Division of Gastroenterology and Hepatology, Key Laboratory of Gastroenterology and Hepatology, Ministry of Health, State Key Laboratory for Oncogenes and Related Genes, Renji Hospital, School of Medicine, Shanghai Jiao Tong University
Shanghai Institute of Digestive Disease
145 Middle Shandong Road, Shanghai 200001, China.
* Co-first authors, these authors contributed equally to this work.
Background: Colon Cancer-Associated Transcript 2 (CCAT2) has been demonstrated associated with clinical outcomes in various tumors. However, the results from each study were unfortunately insufficient and not completely consistent. Therefore, we conduct a systematic meta-analysis to evaluate the value for a feasible biomarker for metastasis and prognosis.
Methods: A meta-analysis was performed using data obtained through a systematic search of PubMed, EMBASE, Cochrane Library, China National Knowledge Infrastructure, Wanfang database and VIP database. The pooled odds ratio (OR) and hazard ratio (HR) with 95% Confidence interval (CI ) using random-effect were used to identify the relationship of CCAT2 with clinical outcome of cancer patients. Subgroup analysis and sensitivity analysis were performed.
Results: A total of 867 patients from eight studies were finally included. Patients with high CCAT2 expression underwent an increased risk of lymph node metastasis (LNM) (OR=3.09, 95% CI: 1.53-6.26) and distant metastasis (DM) (OR=7.70, 95% CI: 3.26-18.17). CCAT2 was also significantly correlated with overall survival (OS) (HR=2.19, 95%CI: 1.70-2.82) and progression-free survival (PFS) (HR=2.59, 95% CI: 1.78-3.76). Moderate heterogeneity was observed in meta-analysis for LNM. However, the results remained robust in multiple sensitivity analyses.
Conclusions: High expression of CCAT2 was linked with poor clinical outcome. CCAT2 can serve as a potential molecular marker for prognosis in different types of cancers.
Keywords: lncRNA, CCAT2, cancer, clinical outcome, meta-analysis.
The occurrence of cancer continues to increase, and cancer constitutes an enormous burden on society . The current strategies to cancer management have significantly improved some types of cancer patients' overall survival (OS). However, the outcome still remains undesirable. The identification of molecular biomarkers which can use to evaluate potential high-risky cancer patients was therefore of great clinical value. Currently, with the advancements in transcriptome profiling, the number of long noncoding RNAs (lncRNAs) with limited or no protein-coding capacity found in the human genome exceeded ten thousand, but only a tiny fraction of lncRNAs have been functionally characterized [2,3]. Growing evidence has revealed that lncRNAs may play a role in the development and progression of cancer [4-6]. And, some of them could become a new class of cancer biomarkers implicated in diagnosis, prognostication and therapeutic targets, such as HOTAIR and MALAT-1 [7-9]. Therefore, more specific lncRNAs with predictive and prognostic value in management of cancer need to be further teased out.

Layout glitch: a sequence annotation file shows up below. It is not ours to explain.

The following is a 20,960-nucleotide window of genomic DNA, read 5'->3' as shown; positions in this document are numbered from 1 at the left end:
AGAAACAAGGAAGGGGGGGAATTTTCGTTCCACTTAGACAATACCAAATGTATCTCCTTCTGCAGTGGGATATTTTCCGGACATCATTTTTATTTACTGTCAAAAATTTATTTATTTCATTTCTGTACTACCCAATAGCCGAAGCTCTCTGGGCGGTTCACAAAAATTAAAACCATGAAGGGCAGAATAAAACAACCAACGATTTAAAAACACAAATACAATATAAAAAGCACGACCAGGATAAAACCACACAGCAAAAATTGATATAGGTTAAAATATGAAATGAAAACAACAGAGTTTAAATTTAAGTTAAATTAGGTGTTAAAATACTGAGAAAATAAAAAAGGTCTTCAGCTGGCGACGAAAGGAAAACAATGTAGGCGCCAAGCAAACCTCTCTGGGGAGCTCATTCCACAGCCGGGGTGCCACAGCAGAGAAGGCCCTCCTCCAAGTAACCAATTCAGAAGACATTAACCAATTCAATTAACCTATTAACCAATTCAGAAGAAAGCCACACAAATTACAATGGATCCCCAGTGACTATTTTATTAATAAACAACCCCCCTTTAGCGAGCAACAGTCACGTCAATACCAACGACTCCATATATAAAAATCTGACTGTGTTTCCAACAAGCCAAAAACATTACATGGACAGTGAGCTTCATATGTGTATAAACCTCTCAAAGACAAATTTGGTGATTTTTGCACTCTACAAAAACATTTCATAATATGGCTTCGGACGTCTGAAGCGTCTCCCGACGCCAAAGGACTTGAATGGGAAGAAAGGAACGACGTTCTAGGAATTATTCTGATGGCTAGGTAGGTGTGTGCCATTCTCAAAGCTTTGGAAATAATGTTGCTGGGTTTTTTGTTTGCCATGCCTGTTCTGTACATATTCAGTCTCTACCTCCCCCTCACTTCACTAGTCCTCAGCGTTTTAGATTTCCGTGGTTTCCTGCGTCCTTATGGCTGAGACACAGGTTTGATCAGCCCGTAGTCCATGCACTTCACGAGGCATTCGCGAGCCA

Colon Cancer-Associated Transcript 2 (CCAT2), a lncRNA that spans the highly conserved 8q24 region harboring the rs6983267 SNP, first discovered by ling et al. . The G allele of the rs6983267 SNP was associated with greater predisposition to colorectal cancer (CRC) than the T allele , and the expression and function of CCAT2 were affected by rs6983267 alleles . CCAT2 could induce chromosomal instability and metastases, partly through MYC and Wnt signaling pathway . Recently, CCAT2 was found to reprogram energy metabolism in an allele-specific manner by interacting with the Cleavage Factor I (CFIm) complex to regulate the alternative splicing of glutaminase . Those results suggest that abnormal expression of CCAT2 may contribute to a potential high malignancy degree of cancer.
Abnormal expression of CCAT2 has been reported in various kinds of cancer, including the microsatellite stable CRC, breast cancer, gastric cancer (GC), small cell lung cancer (SCLC), cervical squamous cell cancer (CSCC), ovarian cancer, bladder cancer, oral squamous cell carcinoma (OSCC), non-small cell lung cancer (NSCLC), esophageal squamous cell carcinoma (ESCC), prostate cancer, and hepatocellular carcinoma (HCC) [10, 13-24]. High expression of CCAT2 has been reported associated with metastasis and prognosis in different types of cancer, which indicated the diagnostic or prognostic value of CCAT2 for cancer [13-16, 20, 22, 23]. However, the results from each study were insufficient and not completely consistent in the correlation between CCAT2 and the clinical metastatic factors (as lymph node metastasis (LNM) and distance metastasis (DM)) or prognostic factors (like OS and progression free survival (PFS)). This meta-analysis was conducted to identify the relationship of CCAT2 with cancer patients' clinical outcome, to further validate whether CCAT2 could serve as a feasible biomarker for metastasis and prognosis.
An exhaustive search was performed in PubMed, EMBASE, Cochrane Library, China National Knowledge Infrastructure, VIP database and Wanfang database. The last update of searching time was November 9, 2016. There was no language restriction. The keywords for the search were as follows: “long non-coding RNA CCAT2” or “lncRNA CCAT2” or “CCAT2” or “colon cancer-associated transcript 2” and cancer or carcinoma or tumor or tumour or neoplasms. Besides, the reference lists are manually viewed to get potentially eligible papers and authors contacted for further information where necessary.